MacArthur Military Museum

More From Little Rock More From Arkansas

This museum is still loved by eternal army-service
folks, providing a full paranormal sports package!

A victim who suffered a botched hanging is a playful presence.




The MacArthur Museum of Arkansas Military History is one of central Arkansas’ oldest buildings. Built in 1840 with 3 foot thick walls, it is a large brick, mostly two-story rectangular structure with white a wooden porch that runs along both stories, supported with white columns. In the middle of the building, there is a three-story, octagon-shaped brick tower, that also connects inside with the floors. A large basement runs under the entire premises.



When Arkansas became a state, in 1836, it became necessary to build a military installation to guard the populace from angry Indian attacks. Soldiers and officers’ barracks, an armory and support structures, resulted in more than 30 buildings being constructed on this military post. In 1840, this well-built Arsenal was constructed to store munitions.

In May of 1861, Arkansas joined the Confederate states and fought for the South. Arkansas troops took over the post, after a peaceful negotiation, and compromise. Arkansas Confederate troops used the Arsenal Tower to repair their small arms and make gunpowder. On September 11, 1863, after a big battle with Union troops, led by General Frederick Steele, the city of Little Rock was re-taken, and Union soldiers moved once again into this military installation. The Arsenal Building was also used to hold a 17 year old Confederate martyr, David Dodd, who was caught in possession of plans, revealing Union troop positions and arms stashes in Little Rock.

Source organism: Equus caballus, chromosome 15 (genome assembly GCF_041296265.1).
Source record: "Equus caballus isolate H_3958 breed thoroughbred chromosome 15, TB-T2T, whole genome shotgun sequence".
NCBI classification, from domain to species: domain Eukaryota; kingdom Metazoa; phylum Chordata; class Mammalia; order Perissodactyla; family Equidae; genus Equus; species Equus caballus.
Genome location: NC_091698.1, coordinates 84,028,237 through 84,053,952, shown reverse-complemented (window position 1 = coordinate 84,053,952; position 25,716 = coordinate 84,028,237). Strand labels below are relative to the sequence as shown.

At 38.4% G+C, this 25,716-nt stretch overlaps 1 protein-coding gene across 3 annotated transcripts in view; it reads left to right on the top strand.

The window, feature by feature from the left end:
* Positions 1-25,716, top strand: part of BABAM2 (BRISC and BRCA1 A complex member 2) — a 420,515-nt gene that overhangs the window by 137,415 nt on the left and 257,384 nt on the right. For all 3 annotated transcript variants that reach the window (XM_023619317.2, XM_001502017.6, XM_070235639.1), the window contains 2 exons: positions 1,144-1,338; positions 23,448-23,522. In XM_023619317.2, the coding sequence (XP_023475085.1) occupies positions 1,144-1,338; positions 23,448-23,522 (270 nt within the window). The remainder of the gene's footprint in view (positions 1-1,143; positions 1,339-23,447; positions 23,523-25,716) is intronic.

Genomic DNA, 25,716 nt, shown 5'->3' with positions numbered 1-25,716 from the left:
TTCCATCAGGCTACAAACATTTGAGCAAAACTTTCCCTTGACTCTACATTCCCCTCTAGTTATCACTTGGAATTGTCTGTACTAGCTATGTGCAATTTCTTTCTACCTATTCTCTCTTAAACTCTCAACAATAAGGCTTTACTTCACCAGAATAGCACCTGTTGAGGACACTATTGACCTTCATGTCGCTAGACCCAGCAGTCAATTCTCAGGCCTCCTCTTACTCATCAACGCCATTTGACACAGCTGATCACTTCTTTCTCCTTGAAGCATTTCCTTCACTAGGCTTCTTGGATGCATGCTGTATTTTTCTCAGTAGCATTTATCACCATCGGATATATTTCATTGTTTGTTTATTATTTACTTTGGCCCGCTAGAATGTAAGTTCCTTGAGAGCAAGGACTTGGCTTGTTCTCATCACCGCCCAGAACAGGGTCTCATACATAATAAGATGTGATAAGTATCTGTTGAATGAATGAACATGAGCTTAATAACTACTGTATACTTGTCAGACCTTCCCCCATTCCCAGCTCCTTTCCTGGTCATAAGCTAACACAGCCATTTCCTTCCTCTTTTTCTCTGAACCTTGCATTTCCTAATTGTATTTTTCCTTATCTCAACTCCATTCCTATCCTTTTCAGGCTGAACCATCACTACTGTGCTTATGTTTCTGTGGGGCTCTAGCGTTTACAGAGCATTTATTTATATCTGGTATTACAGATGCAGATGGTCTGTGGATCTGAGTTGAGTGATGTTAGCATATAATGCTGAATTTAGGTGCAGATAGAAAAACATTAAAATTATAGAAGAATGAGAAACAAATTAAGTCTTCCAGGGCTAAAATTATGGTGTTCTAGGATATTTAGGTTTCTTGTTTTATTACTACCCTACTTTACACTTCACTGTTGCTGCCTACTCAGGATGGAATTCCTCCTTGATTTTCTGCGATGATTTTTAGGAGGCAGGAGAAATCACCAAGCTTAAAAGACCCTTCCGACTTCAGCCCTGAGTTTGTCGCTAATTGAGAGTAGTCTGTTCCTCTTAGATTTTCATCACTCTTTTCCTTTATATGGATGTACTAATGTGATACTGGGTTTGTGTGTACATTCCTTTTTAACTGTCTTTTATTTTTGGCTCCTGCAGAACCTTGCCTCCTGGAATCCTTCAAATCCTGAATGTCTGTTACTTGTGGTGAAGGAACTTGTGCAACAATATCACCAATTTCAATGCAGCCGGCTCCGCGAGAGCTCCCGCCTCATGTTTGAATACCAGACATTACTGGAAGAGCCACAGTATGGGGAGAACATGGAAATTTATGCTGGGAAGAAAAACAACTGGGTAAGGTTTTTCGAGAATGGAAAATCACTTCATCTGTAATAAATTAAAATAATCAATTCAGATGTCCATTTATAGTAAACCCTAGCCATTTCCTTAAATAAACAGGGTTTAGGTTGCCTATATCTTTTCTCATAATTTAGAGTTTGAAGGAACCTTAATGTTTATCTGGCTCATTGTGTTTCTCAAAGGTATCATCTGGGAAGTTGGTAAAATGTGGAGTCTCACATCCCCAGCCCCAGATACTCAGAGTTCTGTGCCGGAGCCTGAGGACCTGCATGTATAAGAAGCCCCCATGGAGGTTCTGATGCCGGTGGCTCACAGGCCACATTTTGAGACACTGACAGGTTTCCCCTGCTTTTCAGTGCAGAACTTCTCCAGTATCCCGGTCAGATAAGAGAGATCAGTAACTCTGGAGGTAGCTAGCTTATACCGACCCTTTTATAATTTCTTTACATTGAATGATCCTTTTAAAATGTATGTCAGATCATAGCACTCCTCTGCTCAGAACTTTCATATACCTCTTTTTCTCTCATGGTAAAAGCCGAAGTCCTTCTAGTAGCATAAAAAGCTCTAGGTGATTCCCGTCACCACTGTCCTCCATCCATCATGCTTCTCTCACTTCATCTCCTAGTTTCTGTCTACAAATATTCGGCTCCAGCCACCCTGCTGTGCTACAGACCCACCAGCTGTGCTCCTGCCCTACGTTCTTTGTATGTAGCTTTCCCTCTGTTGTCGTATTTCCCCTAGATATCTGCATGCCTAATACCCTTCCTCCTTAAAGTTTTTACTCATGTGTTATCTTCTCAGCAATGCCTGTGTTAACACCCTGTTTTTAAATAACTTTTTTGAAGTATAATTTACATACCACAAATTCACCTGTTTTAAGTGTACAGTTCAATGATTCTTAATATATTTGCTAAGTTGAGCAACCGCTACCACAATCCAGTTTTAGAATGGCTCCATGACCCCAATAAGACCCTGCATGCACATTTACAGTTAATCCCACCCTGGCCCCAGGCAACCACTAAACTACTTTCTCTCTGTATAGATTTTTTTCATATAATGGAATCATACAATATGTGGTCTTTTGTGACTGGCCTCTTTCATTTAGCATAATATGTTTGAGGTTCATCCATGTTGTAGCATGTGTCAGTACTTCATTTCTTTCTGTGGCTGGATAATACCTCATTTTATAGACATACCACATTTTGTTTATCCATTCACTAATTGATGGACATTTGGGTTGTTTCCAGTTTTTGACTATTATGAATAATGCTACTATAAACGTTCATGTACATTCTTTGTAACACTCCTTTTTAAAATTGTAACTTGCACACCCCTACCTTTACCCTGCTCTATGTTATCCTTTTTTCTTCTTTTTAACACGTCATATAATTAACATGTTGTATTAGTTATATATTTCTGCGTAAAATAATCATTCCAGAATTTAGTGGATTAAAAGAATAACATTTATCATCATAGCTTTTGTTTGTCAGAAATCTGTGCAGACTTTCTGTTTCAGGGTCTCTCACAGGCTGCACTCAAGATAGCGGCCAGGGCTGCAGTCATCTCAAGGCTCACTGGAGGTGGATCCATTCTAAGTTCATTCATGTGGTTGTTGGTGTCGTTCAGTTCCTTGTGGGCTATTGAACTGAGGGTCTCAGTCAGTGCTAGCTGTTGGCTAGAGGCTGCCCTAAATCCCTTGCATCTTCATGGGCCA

After the Civil War, in 1873, the installation was renamed Little Rock Barracks, and the buildings were mostly used to house troops, until it was closed in 1890. As the arsenal storage was moved somewhere else, the Arsenal Building was transformed into housing for Officers and their families. Parties and social events were held in the the largest ground floor room on the east side of the building.

In 1880, Captain Arthur MacArthur was stationed here for 6 months, long enough for his son, Douglas, to be born here. Douglas MacArthur was destined to be General of the United States Army during WW 2 and most of the Korean War, before he was relieved of duty by President Truman.

In 1892, a land swap was agreed to between the Federal Government and the city of Little Rock. For 1000 acres north of Little Rock, the federal Government gave this 36 acre former military site back to the city, with the stipulation that the land would be “forever exclusively devoted to the uses and purposes of a public park.” A new military installation was built on these 1000 acres, Fort Roots.

All of the old barracks and support buildings were torn down, and the Arsenal Building was moth-balled, and left to slowly deteriorate for 50 years. Finally in 1930, money was found, and the building was rescued from its slow demise. It was renovated, made sound again, and became the home of the city’s Museum of Natural History and Antiquities, when it opened again in 1942.